Interview with Mr. Pennygaff
Posted on 12/11/2019
State Theatre New Jersey is presenting the wonderful Mr. Pennygaff's Cirkus Sideshow Spectacular as part of our Milk & Cookies series on January 11 at 10am and 12pm! We sat down with Mr. Pennygaff himself to discuss the style of the show, his long history in circus performing, and the wide variety of audiences he entertains!
read the transcribed interview below
With Kelly from All Access and Erik Stratton, State Theatre's Education & Community Manager with special guest Mr. Pennygaff of Mr. Pennygaff's Cirkus Sideshow Spectacular
Kelly: And we're back on All Access with State Theatre New Jersey. Now, every year we are very excited to bring the State Theatre's Milk & Cookies series back, in 2020, I guess you could say we're bringing it back. And we have a great lineup of performers coming to you for the spring, kind of, I guess you could say January's spring, right? That's what people say, right, Erik, haha?
Erik: Yeah, haha! It's starting to warm up, I mean, that's spring, right?
Kelly: With me, is Erik Stratton, marketing...what is your full title, Erik?
Erik: Honestly, I forget it all the time. I think it's Education and Community Engagement Manager? But I could be wrong.
Kelly: Oh, nice, nice. Well, Erik, we have a very special guest, one of the performers for Milk & Cookies, coming to us Saturday, January 11, at 10am and 12pm, Mr. Pennygaff! Welcome, Mr. Pennygaff!
Mr. Pennygaff: Oh, thank you so much! Good to be here!
Erik: So, what kind of show can we expect to see with Mr. Pennygaff's Cirkus Sideshow Spectacular?
Mr. Pennygaff: I would say it's a blend of circus and vaudeville. Good old classic American popular entertainment. Juggling, balancing objects, I do a classic for the older crowd Ed Sullivan style plate spinning act. For the younger crowd, just an amazing plate spinning act, since many of them probably don't know who that is anymore.
Erik: Haha, yeah! I mean, as one of the founders of the Bindlestiff Family Cirkus back in 1995, you've been mastering these circus arts and doing them since way before a lot of our audience even started seeing theatre!
Mr. Pennygaff: Or even existed, I would even say!
Erik: Haha, exactly! So how did you get started with circus entertainment?
Mr. Pennygaff: I mean, there were definitely a few moments in my youth that had major impact, of my family taking me to a mud show when I was probably nine or 10. A mud show is a traveling circus show that basically is in a tent and moves every day. And they were showcasing the elephant dog, for 25 cents you could pay and go behind the wall and meet the elephant dog. Which was pretty much just a shaved dog. That moment I realized you could shave a dog and make a living!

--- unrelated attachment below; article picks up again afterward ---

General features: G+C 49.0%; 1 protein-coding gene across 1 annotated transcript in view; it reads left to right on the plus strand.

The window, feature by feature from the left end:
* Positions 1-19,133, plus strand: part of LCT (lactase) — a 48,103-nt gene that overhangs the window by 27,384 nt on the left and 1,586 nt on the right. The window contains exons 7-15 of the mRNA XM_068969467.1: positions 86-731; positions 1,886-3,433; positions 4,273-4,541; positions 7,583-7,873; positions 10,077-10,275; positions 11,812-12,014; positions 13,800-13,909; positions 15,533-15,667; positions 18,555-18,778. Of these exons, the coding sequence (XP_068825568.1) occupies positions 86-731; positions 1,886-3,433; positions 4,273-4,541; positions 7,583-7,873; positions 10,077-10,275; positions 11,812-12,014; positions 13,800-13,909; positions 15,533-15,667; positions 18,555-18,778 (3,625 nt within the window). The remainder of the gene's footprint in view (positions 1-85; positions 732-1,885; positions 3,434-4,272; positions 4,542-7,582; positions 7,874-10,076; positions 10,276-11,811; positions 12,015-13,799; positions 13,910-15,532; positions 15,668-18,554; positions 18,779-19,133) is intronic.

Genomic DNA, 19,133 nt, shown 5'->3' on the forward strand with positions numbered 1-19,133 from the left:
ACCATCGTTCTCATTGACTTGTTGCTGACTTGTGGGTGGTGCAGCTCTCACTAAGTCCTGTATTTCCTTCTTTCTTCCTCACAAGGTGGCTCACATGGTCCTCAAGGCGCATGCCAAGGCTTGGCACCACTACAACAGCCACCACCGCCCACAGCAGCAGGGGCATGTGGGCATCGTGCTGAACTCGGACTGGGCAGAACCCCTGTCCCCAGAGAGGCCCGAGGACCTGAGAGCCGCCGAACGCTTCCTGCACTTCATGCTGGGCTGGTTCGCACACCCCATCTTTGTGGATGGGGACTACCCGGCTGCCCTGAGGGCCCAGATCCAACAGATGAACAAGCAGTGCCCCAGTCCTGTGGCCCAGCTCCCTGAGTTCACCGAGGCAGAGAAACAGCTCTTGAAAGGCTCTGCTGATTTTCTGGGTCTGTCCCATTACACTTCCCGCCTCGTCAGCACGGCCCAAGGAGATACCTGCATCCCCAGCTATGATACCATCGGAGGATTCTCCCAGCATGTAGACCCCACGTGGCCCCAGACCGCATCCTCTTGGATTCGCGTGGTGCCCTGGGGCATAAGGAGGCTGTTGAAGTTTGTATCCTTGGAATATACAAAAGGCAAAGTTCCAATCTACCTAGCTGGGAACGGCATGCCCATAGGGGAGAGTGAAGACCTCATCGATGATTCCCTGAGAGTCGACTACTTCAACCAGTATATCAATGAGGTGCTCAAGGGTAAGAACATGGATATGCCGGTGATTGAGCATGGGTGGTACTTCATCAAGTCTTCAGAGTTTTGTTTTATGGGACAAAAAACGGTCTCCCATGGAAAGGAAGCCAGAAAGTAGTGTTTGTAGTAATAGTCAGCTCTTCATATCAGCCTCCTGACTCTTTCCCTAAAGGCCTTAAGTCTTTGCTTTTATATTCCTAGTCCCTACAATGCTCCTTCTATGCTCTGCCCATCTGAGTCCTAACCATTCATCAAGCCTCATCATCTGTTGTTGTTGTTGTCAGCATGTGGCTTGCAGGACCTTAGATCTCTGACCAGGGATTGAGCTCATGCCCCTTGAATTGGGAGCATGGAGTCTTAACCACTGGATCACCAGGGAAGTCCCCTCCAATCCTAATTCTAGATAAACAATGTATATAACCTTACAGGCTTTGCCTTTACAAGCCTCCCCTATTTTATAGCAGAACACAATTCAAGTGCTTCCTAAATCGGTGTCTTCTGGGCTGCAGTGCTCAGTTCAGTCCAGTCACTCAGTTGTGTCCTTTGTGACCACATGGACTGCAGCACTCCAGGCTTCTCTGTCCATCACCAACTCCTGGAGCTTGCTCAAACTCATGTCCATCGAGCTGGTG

Mr. Pennygaff: That was definitely a part of what started me. My parents also gave me an Emmett Kelly ventriloquist doll. Emmett Kelly, for those who aren't familiar, was one of the most famous American clowns, definitely in the tramp tradition, due to silent clowns, so it was really kind of confusing when I look back, why you would create a ventriloquist doll with a silent clown. But it definitely got me into the idea. And then when I went to Hampshire College I learned how to juggle and eat fire. So when I left with my liberal arts degree, I had two marketable skills!
Erik: Haha, so how do you make the jump from juggling to eating fire? That seems like there's a couple of steps in between.
Mr. Pennygaff: Finding the right people to show you how, but many of these skills fall into a similar sort of world. Once you start hanging out with performers you start, especially in the circus world you know, you're meeting acrobats, you're meeting jugglers, aerialists, clowns, and then you just start kind of trading stunts and practicing with each other.
Erik: Well, speaking of stunts, do you have a favorite stunt that you do onstage?
Mr. Pennygaff: I have of number of stunts, most of my favorite ones, or some of them, I won't be performing there. I do a lot of what's called sideshow, which is sword swallowing and eating fire, and I always enjoy the reactions of such things as sword swallowing. But I would say of what I'm presenting in New Brunswick, the plate spinning act is one of my favorites just because it's a classic act that gets this amazing amount of energy and people really get behind bowl number one and bowl number two, and we're all screaming and I'm running back and forth keeping them spinning. Just really the energy that this classic old act brings to four-year-olds and to 84-year-olds is something that always makes me really happy and amazes me. It entertains such a broad age range.
Erik: So you'd say that the plate-spinning would definitely be the highlight for the shows to see?
Mr. Pennygaff: It's the finale, it's super high energy, everybody's screaming by that point. And just really getting behind what the act is.
Erik: That's really cool. I mean, look, circuses have been a huge part of America for such a long time. What's it like keeping this tradition alive and exposing these tricks and stunts for kids of today's age?